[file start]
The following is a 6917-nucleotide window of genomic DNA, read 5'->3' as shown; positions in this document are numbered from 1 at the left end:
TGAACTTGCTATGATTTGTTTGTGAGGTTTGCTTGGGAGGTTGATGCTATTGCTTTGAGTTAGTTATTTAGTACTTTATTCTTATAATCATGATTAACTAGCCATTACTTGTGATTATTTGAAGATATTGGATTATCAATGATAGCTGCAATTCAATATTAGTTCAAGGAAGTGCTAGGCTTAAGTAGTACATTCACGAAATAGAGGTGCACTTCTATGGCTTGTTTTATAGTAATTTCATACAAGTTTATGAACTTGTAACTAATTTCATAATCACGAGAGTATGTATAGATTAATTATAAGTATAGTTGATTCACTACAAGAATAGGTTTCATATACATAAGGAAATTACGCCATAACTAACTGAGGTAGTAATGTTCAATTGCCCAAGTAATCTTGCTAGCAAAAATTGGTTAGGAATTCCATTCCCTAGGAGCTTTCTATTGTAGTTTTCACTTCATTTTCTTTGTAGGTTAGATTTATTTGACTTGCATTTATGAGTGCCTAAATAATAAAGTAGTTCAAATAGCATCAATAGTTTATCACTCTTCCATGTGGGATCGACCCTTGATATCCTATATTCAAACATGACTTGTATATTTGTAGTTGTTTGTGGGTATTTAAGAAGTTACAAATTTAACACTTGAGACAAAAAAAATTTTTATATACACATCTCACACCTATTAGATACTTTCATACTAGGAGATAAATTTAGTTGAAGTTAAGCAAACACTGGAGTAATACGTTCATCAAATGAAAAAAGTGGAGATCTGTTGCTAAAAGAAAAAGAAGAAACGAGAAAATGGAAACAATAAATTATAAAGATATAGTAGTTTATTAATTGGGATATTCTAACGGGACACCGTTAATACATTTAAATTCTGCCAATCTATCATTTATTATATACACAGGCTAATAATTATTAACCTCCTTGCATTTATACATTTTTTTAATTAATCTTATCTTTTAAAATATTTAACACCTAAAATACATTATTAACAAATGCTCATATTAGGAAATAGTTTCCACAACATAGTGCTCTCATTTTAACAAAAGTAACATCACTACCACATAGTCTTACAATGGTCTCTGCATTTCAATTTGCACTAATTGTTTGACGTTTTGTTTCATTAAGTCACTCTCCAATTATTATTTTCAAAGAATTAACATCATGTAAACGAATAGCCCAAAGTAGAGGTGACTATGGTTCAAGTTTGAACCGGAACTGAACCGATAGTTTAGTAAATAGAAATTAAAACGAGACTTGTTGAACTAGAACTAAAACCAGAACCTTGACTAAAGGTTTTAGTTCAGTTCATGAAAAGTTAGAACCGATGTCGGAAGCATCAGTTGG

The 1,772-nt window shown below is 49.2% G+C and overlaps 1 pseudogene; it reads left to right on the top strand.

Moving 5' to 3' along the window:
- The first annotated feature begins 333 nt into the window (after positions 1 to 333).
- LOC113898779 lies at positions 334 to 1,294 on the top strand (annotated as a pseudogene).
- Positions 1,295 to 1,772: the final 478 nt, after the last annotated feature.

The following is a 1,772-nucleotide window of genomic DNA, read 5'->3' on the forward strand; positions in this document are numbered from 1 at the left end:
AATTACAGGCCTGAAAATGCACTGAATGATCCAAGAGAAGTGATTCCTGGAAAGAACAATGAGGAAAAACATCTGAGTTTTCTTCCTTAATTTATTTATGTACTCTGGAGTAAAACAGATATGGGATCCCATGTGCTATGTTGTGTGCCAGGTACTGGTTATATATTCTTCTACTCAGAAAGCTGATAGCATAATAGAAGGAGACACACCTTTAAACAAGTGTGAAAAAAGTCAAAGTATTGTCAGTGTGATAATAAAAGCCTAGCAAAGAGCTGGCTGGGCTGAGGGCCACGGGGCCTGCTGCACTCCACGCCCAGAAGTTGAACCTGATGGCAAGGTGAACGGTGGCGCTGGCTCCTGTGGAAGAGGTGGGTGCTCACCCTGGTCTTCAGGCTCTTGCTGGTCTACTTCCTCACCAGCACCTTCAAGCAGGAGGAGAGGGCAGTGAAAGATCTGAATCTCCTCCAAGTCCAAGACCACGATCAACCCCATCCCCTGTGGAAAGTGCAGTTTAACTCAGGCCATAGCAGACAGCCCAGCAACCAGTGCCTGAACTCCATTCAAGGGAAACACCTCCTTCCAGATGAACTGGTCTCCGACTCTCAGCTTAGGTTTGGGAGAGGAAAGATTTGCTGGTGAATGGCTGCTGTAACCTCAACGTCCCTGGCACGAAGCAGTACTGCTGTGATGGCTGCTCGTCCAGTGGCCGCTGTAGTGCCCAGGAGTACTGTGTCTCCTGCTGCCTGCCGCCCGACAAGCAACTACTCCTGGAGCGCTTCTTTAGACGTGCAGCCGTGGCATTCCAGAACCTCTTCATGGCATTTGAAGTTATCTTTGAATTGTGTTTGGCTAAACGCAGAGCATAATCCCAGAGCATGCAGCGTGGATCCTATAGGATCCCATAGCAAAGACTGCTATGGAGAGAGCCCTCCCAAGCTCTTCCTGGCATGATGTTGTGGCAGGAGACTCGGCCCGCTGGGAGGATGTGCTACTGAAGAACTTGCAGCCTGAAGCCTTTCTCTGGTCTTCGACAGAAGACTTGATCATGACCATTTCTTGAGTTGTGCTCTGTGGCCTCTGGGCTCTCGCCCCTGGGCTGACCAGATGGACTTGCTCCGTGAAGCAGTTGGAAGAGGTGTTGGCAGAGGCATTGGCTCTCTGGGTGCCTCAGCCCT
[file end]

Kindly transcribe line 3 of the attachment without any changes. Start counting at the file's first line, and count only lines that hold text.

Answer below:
The 1,772-nt window shown below is 49.2% G+C and overlaps 1 pseudogene; it reads left to right on the top strand.